Neil Postman’s Technopoly

TechnopolyScience fiction has long preoccupied itself with themes of technology run rampant. From Stanley Kubrick’s HAL 9000, to James Cameron’s Skynet and the Wachowski brothers’ Matrix, we have no shortage of heartless artificial intelligences or indestructible machines revolting against their makers, waging war on humanity. Cultural critic Neil Postman has another vision. The technological revolution he describes in Technopoly is far less dramatic but no less fatal than Hollywood’s offerings, and, most alarmingly, it is already well under way.

The first argument Postman makes concerns our adoption not only of new technologies but the modes of thought they necessarily engender. “New technologies alter the structure of our interests: the things we think about. They alter the character of our symbols: the things we think with. And they alter the nature of community: the arena in which thoughts develop.” A people reared on epic poems, recited by bards, is fundamentally different than one with a printing press and easy access to printed knowledge; the inventions of steam engines, telegraphs and photography all likewise alter the relationship between a people and information. But these technologies came gradually, were not instantly adopted by every society and often had sufficient periods of time between their inventions to allow for checks and balances to evolve. Those societies still able to exercise at least a measure of control on the flow of information Postman terms technocracies.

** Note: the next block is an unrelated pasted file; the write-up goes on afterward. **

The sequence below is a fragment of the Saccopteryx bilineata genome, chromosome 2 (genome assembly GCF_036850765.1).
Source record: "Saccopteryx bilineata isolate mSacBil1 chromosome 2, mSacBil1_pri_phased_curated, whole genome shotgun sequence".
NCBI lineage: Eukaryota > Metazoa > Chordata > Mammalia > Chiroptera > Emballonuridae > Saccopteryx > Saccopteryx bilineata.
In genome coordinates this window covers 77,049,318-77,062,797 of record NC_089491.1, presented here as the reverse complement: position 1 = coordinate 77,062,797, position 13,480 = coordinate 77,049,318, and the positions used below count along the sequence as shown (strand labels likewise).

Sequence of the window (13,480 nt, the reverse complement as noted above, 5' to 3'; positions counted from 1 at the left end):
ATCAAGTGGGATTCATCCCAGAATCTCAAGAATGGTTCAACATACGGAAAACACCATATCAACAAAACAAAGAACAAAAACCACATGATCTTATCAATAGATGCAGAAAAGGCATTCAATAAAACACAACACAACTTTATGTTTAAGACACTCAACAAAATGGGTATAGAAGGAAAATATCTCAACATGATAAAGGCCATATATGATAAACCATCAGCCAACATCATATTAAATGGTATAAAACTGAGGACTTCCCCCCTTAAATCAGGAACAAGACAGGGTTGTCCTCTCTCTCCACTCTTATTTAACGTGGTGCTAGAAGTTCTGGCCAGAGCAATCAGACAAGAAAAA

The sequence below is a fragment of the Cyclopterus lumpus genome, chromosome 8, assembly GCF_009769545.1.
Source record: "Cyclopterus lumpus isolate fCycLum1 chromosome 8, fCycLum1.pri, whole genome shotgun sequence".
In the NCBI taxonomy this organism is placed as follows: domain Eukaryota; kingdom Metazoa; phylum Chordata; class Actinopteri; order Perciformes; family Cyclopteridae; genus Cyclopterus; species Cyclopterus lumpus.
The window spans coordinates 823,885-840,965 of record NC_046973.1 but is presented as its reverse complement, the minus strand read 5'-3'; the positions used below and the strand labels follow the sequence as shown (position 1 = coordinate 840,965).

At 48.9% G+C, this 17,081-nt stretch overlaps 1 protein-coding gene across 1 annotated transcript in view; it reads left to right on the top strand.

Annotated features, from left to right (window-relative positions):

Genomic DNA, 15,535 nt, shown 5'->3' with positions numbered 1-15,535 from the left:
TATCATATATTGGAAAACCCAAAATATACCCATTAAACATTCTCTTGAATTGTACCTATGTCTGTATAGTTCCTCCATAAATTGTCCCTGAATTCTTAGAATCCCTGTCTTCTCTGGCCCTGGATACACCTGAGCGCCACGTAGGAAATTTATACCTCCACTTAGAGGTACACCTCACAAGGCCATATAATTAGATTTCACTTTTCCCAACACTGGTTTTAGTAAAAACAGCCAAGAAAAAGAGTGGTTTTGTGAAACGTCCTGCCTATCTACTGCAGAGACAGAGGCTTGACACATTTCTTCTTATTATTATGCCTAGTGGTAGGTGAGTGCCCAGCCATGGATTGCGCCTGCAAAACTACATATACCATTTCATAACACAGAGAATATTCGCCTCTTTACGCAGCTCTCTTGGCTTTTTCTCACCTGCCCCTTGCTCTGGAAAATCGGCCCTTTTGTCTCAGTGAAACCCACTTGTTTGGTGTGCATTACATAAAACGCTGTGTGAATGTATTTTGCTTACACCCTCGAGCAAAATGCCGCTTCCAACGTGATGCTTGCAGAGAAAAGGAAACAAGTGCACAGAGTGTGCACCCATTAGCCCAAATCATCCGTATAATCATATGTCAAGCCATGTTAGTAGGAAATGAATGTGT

Technopoly is a different state entirely, one measured not by a specific material advancement but by a profound shift in our relationship with technology.

We had learned how to invent things, and the question of why we invent things receded in importance. The idea that if something could be done it should be done was born in the nineteenth century. And along with it there developed a profound belief in all the principles through which invention succeeds: objectivity, efficiency, expertise, standardization, measurement and progress.

Postman is not a Luddite and this is no mere rant against technological progress. He is quick to acknowledge the incredible gains in quality of life – marked by widespread access to healthcare and education – that have been the fruit of these principles, but he is too astute a social observer to believe they have come without a cost. One such cost is a series of unchallenged beliefs:

These include the belief that the primary, if not the only, goal of human labor and thought is efficiency; that technical calculation is in all respects superior to human judgment; that in fact human judgment cannot be trusted, because it is plagued by laxity, ambiguity and unnecessary complexity; that subjectivity is an obstacle to clear thinking; that what cannot be measured either does not exist or is of no value; and that the affairs of citizens are best guided and conducted by experts.

A culture with these beliefs would have a hard time appreciating art or religion, would see no benefit in literature beyond entertainment, and would lose any meaningful distinction between knowledge and wisdom, the latter being based to a far greater degree on things like judgment and subjectivity. Finally, such a society is apt to confuse technological progress with moral progress, or, even more frightening, to content itself with technological progress.

And technopolies do all of this without drawing attention to the shift. “Technopoly eliminates alternatives to itself in precisely the way Aldous Huxley outlined in Brave New World. It does not make them illegal. It does not make them immoral. It does not even make them unpopular. It makes them invisible and therefore irrelevant.” Another way of posing Postman’s question: Alexis de Tocqueville once observed that America’s politics were of the printed page. That characterization would be laughably inaccurate today, when the politics of the West play out on the Internet and on television sets. This transition is momentous and highly consequential, and Postman wishes to draw our attention to it.